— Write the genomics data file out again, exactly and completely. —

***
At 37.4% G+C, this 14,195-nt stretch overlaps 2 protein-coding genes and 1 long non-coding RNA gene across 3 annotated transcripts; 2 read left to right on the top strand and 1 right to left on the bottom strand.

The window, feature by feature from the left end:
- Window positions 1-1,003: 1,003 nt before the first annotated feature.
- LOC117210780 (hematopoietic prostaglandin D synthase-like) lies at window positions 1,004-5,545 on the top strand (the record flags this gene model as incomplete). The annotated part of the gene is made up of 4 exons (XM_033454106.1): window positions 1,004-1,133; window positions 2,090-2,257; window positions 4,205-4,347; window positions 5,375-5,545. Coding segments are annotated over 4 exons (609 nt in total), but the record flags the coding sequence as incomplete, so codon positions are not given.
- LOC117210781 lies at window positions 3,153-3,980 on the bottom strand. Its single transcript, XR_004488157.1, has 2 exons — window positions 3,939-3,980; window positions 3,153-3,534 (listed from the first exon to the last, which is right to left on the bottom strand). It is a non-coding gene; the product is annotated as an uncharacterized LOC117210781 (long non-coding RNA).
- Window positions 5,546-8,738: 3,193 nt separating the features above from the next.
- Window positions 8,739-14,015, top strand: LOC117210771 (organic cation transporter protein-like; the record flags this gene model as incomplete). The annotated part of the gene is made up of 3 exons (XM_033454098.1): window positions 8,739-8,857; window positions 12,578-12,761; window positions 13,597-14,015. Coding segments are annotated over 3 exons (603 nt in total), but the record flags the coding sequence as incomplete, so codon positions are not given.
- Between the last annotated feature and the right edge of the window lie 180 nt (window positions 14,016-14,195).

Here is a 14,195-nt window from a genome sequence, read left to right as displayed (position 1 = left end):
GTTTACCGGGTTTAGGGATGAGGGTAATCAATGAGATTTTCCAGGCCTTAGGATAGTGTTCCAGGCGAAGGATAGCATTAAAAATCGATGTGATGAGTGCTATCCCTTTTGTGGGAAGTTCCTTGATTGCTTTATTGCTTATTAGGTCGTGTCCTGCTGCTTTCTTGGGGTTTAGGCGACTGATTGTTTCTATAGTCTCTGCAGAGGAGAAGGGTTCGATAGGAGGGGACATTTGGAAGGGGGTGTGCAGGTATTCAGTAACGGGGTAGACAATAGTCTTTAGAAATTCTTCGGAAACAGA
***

At 37.4% G+C, this 14,195-nt stretch overlaps 2 protein-coding genes and 1 long non-coding RNA gene across 3 annotated transcripts; 2 read left to right on the top strand and 1 right to left on the bottom strand.

The window, feature by feature from the left end:
- Window positions 1-1,003: 1,003 nt before the first annotated feature.
- LOC117210780 (hematopoietic prostaglandin D synthase-like) lies at window positions 1,004-5,545 on the top strand (the record flags this gene model as incomplete). The annotated part of the gene is made up of 4 exons (XM_033454106.1): window positions 1,004-1,133; window positions 2,090-2,257; window positions 4,205-4,347; window positions 5,375-5,545. Coding segments are annotated over 4 exons (609 nt in total), but the record flags the coding sequence as incomplete, so codon positions are not given.
- LOC117210781 lies at window positions 3,153-3,980 on the bottom strand. Its single transcript, XR_004488157.1, has 2 exons — window positions 3,939-3,980; window positions 3,153-3,534 (listed from the first exon to the last, which is right to left on the bottom strand). It is a non-coding gene; the product is annotated as an uncharacterized LOC117210781 (long non-coding RNA).
- Window positions 5,546-8,738: 3,193 nt separating the features above from the next.
- Window positions 8,739-14,015, top strand: LOC117210771 (organic cation transporter protein-like; the record flags this gene model as incomplete). The annotated part of the gene is made up of 3 exons (XM_033454098.1): window positions 8,739-8,857; window positions 12,578-12,761; window positions 13,597-14,015. Coding segments are annotated over 3 exons (603 nt in total), but the record flags the coding sequence as incomplete, so codon positions are not given.
- Between the last annotated feature and the right edge of the window lie 180 nt (window positions 14,016-14,195).

Here is a 14,195-nt window from a genome sequence, read left to right as displayed (position 1 = left end):
GTTTACCGGGTTTAGGGATGAGGGTAATCAATGAGATTTTCCAGGCCTTAGGATAGTGTTCCAGGCGAAGGATAGCATTAAAAATCGATGTGATGAGTGCTATCCCTTTTGTGGGAAGTTCCTTGATTGCTTTATTGCTTATTAGGTCGTGTCCTGCTGCTTTCTTGGGGTTTAGGCGACTGATTGTTTCTATAGTCTCTGCAGAGGAGAAGGGTTCGATAGGAGGGGACATTTGGAAGGGGGTGTGCAGGTATTCAGTAACGGGGTAGACAATAGTCTTTAGAAATTCTTCGGAAACAGA